Character actor Michael Shannon has been nominated for his second Oscar for his role in the 2016 thriller Nocturnal Animals. "No Small Parts" takes a look at some of the other characters he's played in the past.
A British investment broker inherits his uncle's chateau and vineyard in Provence, where he spent much of his childhood. He discovers a new laid-back lifestyle as he tries to renovate the estate to be sold.
Americans Alice and Peter Bowman have traveled from third world country to third world country working on humanitarian projects. They are currently in Tecala, a country nestled in the Andes, as Peter, an engineer, has been hired by QUAD Carbon, an oil company - the moral "enemy" - to lead a project to construct a dam to prevent what is the constant flooding in the country. Alice and Peter eventually learn that QUAD Carbon cares nothing about the dam, which is just a smoke-screen to get an oil pipeline approved and built. Despite loving each other, they have had problems in the marriage of late because of being in Tecala, where Alice has not been able to find her place, and needing to deal with the aftermath of Alice's recent miscarriage. On his way to work one day, Peter, along with a group of others, are random kidnap victims of left wing guerrillas, the Liberation Army of Tecala (ELT), whose reason for being has changed from a political agenda to a monetary one, primarily getting ... Written by
Russell Crowe mentions being in the Special Air Service Regiment in Australia, then leaving to join the British SAS because of a lack of action. Post Vietnam in Australia operational deployments were highly limited, and often soldiers went entire careers without deploying on operations. The British armed forces had more involvement internationally. This has since changed for Australia since the late 1990's See more »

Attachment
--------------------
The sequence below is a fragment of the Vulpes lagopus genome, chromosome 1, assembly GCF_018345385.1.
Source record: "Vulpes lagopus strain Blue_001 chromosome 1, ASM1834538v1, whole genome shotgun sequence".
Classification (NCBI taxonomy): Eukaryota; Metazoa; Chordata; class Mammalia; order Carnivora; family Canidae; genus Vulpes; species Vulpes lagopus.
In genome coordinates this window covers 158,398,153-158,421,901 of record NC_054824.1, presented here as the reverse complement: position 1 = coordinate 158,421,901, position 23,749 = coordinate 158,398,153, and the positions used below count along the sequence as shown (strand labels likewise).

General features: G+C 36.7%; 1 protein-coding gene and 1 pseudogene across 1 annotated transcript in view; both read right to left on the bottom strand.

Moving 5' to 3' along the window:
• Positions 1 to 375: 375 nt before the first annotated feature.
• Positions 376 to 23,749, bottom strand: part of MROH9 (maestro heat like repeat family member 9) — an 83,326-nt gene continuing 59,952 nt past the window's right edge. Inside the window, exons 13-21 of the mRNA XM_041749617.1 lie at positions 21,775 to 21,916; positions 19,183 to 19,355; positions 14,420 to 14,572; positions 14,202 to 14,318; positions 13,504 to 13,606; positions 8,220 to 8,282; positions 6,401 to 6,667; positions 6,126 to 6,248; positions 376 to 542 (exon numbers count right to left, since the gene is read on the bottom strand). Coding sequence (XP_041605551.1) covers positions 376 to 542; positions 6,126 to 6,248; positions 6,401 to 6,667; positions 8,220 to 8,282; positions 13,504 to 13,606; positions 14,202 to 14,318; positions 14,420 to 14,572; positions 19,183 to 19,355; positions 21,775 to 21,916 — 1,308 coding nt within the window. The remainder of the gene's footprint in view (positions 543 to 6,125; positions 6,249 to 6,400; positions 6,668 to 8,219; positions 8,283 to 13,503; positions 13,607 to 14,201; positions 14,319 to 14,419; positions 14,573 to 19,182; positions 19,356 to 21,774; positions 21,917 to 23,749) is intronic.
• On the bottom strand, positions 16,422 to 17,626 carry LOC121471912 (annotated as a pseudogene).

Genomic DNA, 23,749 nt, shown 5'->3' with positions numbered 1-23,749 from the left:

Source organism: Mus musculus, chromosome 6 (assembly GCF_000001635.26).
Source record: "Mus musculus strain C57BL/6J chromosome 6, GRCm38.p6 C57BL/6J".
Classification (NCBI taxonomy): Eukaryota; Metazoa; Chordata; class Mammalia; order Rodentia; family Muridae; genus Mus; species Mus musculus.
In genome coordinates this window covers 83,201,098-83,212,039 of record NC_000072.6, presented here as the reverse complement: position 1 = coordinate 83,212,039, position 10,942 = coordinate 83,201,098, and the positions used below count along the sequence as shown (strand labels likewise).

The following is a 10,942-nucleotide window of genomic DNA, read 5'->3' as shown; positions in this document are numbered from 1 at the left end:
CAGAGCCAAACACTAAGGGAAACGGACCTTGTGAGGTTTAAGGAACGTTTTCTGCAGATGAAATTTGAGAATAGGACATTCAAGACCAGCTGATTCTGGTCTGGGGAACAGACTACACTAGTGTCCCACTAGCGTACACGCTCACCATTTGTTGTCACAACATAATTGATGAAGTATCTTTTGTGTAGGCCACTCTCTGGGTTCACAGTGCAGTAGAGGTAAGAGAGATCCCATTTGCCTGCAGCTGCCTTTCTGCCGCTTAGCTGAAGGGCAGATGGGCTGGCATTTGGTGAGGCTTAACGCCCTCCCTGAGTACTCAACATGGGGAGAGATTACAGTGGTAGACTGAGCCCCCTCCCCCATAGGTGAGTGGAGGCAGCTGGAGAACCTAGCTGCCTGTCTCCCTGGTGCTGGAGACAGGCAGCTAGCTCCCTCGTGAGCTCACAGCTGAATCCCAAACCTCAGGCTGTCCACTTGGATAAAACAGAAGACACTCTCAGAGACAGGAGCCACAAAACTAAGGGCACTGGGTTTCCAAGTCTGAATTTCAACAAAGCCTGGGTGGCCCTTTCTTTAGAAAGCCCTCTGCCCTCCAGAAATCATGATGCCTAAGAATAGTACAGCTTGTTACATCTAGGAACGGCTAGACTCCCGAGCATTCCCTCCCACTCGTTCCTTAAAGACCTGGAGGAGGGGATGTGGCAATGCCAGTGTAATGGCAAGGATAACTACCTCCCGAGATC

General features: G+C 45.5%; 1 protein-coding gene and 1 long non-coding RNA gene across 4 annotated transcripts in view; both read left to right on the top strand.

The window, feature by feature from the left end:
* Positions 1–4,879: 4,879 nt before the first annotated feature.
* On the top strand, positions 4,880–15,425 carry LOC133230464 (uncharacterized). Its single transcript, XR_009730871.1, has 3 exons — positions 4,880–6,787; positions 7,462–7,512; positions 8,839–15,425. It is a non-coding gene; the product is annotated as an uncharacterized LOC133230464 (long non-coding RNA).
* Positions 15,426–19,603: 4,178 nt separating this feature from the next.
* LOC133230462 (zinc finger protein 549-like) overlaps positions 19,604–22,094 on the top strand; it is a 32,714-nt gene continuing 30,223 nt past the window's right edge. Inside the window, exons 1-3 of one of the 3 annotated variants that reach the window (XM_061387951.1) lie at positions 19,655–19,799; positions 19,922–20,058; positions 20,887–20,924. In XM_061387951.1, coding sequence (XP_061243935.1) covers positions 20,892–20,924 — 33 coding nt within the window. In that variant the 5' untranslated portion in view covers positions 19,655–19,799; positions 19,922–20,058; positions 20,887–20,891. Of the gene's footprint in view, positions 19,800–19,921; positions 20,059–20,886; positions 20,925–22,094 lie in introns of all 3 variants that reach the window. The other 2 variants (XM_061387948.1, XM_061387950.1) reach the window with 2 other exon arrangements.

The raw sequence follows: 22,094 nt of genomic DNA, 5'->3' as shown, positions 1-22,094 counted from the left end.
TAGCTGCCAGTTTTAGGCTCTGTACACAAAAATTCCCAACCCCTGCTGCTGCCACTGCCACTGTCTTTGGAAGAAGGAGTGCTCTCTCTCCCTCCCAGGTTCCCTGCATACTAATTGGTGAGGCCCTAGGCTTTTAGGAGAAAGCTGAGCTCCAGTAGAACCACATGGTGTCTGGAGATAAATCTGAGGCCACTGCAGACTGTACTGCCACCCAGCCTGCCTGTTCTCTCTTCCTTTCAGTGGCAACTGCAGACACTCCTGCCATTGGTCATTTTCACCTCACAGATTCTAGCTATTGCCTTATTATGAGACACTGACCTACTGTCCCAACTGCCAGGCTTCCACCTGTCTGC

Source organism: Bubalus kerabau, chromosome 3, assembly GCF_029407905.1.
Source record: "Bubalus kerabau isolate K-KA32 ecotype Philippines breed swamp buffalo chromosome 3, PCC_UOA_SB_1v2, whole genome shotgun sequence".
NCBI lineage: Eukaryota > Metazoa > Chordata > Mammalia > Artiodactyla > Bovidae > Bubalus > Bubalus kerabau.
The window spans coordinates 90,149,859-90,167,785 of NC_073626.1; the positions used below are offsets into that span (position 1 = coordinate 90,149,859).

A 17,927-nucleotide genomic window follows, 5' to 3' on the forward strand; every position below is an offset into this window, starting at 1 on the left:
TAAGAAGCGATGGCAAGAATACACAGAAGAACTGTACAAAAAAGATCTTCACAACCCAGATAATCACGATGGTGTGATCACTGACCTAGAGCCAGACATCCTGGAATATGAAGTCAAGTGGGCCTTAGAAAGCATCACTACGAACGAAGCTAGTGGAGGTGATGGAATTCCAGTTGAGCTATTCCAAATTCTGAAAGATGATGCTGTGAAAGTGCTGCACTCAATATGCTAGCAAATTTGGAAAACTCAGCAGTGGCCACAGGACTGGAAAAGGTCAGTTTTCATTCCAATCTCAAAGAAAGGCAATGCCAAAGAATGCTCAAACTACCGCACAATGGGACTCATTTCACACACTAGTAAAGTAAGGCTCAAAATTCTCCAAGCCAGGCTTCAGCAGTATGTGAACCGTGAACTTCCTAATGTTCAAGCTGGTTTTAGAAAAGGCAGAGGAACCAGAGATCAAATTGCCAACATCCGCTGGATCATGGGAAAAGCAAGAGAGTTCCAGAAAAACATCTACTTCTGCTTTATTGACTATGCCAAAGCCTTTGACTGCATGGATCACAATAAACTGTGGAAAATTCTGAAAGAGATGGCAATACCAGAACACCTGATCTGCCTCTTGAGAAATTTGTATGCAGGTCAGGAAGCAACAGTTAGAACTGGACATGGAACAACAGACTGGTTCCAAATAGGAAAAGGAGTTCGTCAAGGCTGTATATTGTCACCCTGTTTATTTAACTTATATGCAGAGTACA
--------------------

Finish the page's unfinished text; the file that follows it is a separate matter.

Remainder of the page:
There's a red bucket visible when Peter and Kessler work in the camp, just before Peter grabs the map. It changes position and even vanishes briefly. See more »
This is the conclusive ransom report for Mr. Pierre Lenoir. Location, Chechnya. Result, positive.
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I was impressed by Proof of Life and would only make one comment. In most movies, the plot is tightened up to be fast-paced, convincing, make you identify with and care about the characters, and even contain a little moral or have something to say about the human condition.
When a film like Proof of Life is based on a true story, there are limits to this. The worst example I can think of being A Civil Action, which I'm sure is true to the story but the ending was not satisfying and deflated the entire film.
So it's definitely worth seeing, but it's a little slow, and like real life the there is no consistent "tone" to the plot twists. (The film does not fit neatly into one genre throughout.)
Who should see this film:
-- Action buffs who won't mind that only some stuff blows up and the film is a little arty
-- Drama fans who are curious about the topic, but who are not expecting a romance and won't mind a little violence
-- People who'd like some gritty realism concerning Latin American civil uprisings
I give "Proof of Life" a 7 out of 10.
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